1 egg + 1 egg yolk
1 pkg. 60% cacao chocolate chips
1 c. unsweetened big flake coconut
1/4 c. coarsely chopped candied ginger
flaked salt for topping 

In a medium bowl, combine flours, sugars, salt, and soda. 

Add melted butter, egg and egg yolk, and stir until almost combined. Add chocolate chips, coconut, and ginger and stir until just combined. Cover with platsic wrap and refrigerate for 1-2 hours or overnight. If overnight, let it sit out for awhile so it's easier to scoop.

Preheat oven to 350 and line 2 baking sheets with parchment paper. Form dough into balls, press a bit of flaked salt onto each one, and bake about 10 minutes until firmed up and slightly golden on top but still a little underdone. Let cool completely.

Softest Molasses Cookies

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Wyatt has a book nook under the stairs. Lately, I've had fantasies of holing up in there. With People magazine, episodes of The Good Wife, and these cookies. Lots of them.

It's been a roller coaster beginning to 2014 in my neighborhood. A beautiful, bright, loving high schooler died in a car accident between her house and the grocery store where she worked. Last week, a single mother opened her door for a teenager in distress and was beaten within an inch of her life. I didn't know them, but lots of folks in my world did, and I can't stop being sad.

Of course I'm not going to stop driving, and I can't do anything about being home alone at night while Yancey's working. I don't feel scared, but I'm on notice--aware of mortality, alert to the very thin line between life and death, between happiness and extreme suffering. A wise teacher said to me lately, "We know we're close to the holy when we bump up against paradox--the both/and."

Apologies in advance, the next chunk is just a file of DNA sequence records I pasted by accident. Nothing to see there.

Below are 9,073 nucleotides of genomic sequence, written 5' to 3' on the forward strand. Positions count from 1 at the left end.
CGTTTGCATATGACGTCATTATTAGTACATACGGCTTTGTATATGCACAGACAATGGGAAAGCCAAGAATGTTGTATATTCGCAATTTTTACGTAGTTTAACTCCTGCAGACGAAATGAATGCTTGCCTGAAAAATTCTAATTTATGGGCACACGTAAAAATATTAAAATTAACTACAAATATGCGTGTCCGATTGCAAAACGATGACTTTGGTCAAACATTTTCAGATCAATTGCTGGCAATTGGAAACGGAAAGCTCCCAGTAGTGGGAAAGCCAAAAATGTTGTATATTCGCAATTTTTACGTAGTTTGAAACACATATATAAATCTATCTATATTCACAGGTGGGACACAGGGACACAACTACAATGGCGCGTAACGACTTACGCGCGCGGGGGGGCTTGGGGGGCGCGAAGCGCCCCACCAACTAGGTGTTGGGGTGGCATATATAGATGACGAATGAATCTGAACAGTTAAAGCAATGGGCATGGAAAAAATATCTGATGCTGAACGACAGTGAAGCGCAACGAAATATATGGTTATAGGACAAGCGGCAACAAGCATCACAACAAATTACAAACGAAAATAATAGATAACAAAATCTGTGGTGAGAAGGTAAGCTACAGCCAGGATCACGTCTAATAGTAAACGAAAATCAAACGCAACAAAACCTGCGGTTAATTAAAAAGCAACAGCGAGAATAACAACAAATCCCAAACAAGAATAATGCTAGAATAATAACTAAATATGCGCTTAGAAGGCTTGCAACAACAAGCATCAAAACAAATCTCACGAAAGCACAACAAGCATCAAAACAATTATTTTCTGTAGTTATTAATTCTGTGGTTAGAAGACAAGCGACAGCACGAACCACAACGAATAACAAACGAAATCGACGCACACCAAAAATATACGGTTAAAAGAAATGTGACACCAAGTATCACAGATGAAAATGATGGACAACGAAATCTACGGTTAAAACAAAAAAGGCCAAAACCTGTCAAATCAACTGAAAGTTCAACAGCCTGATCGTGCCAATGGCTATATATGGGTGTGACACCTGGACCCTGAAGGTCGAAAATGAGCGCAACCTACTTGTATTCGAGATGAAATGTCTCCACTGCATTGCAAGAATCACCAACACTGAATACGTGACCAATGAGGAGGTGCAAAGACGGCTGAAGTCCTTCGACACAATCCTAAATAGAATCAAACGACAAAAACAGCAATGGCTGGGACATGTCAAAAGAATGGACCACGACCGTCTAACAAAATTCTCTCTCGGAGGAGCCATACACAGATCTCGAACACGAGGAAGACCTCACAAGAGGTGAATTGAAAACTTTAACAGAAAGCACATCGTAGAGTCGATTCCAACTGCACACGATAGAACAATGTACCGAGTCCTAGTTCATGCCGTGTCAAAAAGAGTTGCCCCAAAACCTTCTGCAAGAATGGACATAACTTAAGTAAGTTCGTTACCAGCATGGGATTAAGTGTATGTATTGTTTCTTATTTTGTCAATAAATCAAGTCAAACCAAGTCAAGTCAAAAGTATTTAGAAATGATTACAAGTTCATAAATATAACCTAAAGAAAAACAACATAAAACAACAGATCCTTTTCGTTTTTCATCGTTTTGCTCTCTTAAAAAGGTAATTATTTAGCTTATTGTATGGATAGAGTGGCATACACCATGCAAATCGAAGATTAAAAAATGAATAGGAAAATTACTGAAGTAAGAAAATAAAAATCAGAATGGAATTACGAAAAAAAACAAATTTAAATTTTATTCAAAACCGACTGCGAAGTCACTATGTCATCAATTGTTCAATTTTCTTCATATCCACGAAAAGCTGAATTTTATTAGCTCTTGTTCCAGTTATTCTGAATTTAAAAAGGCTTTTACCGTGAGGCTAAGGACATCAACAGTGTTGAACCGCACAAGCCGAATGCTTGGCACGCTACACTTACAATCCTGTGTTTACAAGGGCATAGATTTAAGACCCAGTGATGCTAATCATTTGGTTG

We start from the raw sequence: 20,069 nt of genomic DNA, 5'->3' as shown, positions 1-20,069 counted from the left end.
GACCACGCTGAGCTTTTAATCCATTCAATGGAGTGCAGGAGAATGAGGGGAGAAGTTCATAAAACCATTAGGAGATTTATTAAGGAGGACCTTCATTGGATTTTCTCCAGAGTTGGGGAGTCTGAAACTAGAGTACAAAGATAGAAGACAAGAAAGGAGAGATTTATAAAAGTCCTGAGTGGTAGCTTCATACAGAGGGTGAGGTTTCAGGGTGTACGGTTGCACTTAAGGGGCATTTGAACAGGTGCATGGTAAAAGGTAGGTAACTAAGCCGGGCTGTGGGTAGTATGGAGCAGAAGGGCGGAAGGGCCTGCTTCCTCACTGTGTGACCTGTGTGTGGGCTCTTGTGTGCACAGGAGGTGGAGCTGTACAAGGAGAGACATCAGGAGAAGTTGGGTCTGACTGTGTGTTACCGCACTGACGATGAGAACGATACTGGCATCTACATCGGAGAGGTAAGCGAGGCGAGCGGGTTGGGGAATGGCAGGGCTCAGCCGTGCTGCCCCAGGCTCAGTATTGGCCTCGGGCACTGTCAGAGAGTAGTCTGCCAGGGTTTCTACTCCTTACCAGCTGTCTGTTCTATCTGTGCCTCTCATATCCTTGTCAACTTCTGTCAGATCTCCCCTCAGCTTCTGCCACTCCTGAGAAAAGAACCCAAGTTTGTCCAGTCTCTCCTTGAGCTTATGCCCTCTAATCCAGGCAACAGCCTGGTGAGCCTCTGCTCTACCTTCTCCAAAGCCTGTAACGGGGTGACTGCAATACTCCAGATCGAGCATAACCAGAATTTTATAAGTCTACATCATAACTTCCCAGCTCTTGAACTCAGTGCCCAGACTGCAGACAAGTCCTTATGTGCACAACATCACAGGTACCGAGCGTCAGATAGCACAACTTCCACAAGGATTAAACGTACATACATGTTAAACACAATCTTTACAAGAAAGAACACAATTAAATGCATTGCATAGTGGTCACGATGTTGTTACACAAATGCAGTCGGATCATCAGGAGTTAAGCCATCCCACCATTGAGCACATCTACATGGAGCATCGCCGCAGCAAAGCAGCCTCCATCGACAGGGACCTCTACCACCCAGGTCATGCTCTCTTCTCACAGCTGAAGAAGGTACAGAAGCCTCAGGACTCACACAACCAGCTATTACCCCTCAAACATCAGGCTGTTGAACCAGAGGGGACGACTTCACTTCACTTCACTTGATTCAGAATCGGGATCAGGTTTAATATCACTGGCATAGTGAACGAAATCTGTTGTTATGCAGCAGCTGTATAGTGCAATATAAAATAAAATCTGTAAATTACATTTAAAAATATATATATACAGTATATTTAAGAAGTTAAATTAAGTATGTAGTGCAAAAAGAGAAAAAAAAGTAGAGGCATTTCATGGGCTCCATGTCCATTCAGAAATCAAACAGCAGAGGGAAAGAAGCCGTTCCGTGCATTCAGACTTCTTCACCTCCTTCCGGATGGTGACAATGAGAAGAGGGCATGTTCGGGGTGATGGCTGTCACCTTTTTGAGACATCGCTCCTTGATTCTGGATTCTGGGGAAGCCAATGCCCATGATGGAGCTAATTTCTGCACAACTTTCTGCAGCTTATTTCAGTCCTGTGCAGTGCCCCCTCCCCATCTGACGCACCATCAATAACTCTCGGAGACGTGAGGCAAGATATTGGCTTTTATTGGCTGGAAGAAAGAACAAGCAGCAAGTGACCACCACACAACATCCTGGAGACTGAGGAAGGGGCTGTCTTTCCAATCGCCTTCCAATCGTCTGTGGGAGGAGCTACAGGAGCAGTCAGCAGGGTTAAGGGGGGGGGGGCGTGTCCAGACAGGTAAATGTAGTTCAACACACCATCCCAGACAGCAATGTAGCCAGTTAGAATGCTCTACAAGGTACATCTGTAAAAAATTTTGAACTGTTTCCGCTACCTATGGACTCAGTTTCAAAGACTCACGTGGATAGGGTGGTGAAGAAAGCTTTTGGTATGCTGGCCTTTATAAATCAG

So this town has been been mourning and I've been praying, but still there have been moments of beauty, grace, deliciousness.

Jordan came up and we went to an Enneagram retreat together at Stillpoint. The best part was the 36 hours afterward when we consulted all our books and analyzed one another. Is that friendship or what?

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Loretta, as usual, had several make-out sessions with our dog Padré, made me lots of love notes, and reminds me every day of all the love in the world that's waiting to be shared.

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My clients asked if they could appreciate me at the end of a retreat I facilitated. They said the kind of things you might hear at a retirement party, the kind of things you might wait your whole life to hear. I soaked it up and I'm still soaking it up.